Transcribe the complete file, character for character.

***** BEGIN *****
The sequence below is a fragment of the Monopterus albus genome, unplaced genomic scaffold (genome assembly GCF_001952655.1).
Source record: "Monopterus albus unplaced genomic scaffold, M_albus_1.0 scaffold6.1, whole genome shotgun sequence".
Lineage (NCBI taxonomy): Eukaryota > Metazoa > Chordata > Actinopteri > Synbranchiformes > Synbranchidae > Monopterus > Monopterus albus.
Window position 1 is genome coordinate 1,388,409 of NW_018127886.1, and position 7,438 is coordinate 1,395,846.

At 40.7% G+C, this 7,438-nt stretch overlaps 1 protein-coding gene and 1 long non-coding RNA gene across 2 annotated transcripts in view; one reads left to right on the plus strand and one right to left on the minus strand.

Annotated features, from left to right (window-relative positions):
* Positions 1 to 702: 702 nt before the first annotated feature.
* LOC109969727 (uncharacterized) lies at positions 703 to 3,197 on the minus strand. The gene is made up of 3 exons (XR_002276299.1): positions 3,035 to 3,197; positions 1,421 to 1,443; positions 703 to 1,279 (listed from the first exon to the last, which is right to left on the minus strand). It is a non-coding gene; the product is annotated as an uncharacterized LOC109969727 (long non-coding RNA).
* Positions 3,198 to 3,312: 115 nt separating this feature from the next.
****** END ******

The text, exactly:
The sequence below is a fragment of the Monopterus albus genome, unplaced genomic scaffold (genome assembly GCF_001952655.1).
Source record: "Monopterus albus unplaced genomic scaffold, M_albus_1.0 scaffold6.1, whole genome shotgun sequence".
Lineage (NCBI taxonomy): Eukaryota > Metazoa > Chordata > Actinopteri > Synbranchiformes > Synbranchidae > Monopterus > Monopterus albus.
Window position 1 is genome coordinate 1,388,409 of NW_018127886.1, and position 7,438 is coordinate 1,395,846.

At 40.7% G+C, this 7,438-nt stretch overlaps 1 protein-coding gene and 1 long non-coding RNA gene across 2 annotated transcripts in view; one reads left to right on the plus strand and one right to left on the minus strand.

Annotated features, from left to right (window-relative positions):
* Positions 1 to 702: 702 nt before the first annotated feature.
* LOC109969727 (uncharacterized) lies at positions 703 to 3,197 on the minus strand. The gene is made up of 3 exons (XR_002276299.1): positions 3,035 to 3,197; positions 1,421 to 1,443; positions 703 to 1,279 (listed from the first exon to the last, which is right to left on the minus strand). It is a non-coding gene; the product is annotated as an uncharacterized LOC109969727 (long non-coding RNA).
* Positions 3,198 to 3,312: 115 nt separating this feature from the next.